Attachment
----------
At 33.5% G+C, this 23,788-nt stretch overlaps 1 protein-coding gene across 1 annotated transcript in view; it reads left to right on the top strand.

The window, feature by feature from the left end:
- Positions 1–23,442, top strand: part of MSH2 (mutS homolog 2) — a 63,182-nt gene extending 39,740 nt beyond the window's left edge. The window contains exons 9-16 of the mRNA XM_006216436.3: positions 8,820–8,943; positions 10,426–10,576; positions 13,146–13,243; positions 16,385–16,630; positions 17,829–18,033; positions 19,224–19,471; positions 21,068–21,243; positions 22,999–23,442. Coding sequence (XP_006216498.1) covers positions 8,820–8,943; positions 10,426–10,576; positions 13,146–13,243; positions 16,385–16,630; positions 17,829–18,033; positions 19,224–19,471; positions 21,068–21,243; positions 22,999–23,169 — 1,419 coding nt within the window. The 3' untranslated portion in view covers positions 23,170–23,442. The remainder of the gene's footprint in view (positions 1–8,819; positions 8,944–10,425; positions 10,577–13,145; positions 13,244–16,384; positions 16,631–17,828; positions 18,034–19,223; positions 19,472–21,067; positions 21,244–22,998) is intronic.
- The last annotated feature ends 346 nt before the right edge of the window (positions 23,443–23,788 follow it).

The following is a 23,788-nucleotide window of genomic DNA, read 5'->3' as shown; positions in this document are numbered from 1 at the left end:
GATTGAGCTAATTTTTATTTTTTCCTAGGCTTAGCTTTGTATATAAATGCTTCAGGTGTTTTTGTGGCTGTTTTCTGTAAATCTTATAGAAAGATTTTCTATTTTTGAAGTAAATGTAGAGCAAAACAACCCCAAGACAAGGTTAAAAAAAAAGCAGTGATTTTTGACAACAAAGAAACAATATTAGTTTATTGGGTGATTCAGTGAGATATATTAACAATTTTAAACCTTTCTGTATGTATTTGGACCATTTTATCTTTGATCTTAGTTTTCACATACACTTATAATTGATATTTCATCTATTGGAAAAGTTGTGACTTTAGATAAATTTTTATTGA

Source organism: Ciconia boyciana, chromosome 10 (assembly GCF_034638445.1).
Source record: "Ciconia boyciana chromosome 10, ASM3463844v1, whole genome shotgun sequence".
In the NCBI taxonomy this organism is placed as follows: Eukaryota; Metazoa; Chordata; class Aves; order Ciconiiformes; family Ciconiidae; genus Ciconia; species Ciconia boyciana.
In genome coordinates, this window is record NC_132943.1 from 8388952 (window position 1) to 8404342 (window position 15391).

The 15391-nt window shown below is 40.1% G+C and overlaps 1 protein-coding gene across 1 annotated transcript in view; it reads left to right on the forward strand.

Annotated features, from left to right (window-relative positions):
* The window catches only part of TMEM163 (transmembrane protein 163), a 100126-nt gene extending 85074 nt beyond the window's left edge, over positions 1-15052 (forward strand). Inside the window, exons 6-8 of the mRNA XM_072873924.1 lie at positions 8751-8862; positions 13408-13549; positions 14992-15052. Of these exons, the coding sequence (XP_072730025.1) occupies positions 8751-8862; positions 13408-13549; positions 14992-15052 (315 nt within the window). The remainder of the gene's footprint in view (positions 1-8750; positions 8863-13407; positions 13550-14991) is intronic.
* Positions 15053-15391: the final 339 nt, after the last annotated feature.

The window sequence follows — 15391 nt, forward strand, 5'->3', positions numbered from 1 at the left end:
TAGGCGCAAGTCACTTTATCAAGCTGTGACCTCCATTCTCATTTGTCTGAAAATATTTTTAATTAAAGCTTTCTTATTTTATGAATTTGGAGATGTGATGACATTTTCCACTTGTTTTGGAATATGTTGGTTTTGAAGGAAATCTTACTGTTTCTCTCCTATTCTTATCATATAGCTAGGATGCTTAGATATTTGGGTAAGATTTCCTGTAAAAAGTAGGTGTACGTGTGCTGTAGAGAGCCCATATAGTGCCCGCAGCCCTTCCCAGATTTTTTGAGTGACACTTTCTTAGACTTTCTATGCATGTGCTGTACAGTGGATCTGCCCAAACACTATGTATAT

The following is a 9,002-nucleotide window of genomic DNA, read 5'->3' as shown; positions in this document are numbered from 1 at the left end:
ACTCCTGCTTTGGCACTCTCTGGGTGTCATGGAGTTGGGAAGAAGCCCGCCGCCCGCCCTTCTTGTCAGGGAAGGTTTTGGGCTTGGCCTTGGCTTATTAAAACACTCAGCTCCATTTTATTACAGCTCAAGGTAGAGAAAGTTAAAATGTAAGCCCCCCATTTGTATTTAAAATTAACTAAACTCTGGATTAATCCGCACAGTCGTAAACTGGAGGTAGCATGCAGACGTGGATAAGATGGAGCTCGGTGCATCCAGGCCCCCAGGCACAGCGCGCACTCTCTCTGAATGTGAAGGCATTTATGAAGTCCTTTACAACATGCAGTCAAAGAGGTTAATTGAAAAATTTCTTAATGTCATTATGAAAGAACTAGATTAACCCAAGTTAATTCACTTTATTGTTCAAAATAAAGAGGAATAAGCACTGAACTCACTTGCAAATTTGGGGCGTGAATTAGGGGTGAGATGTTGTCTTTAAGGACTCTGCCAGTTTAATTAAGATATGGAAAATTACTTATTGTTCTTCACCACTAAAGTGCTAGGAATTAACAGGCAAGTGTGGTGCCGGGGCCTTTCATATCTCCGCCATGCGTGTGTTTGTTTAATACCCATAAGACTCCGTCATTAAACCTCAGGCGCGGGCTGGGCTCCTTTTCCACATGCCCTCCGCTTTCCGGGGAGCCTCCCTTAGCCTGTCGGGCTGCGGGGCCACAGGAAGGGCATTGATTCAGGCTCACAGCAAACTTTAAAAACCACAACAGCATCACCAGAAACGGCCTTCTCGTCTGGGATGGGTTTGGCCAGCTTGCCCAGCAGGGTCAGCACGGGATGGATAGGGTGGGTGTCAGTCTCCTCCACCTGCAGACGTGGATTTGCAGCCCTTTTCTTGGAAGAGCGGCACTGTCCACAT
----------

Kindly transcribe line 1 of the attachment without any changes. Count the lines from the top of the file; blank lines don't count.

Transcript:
At 33.5% G+C, this 23,788-nt stretch overlaps 1 protein-coding gene across 1 annotated transcript in view; it reads left to right on the top strand.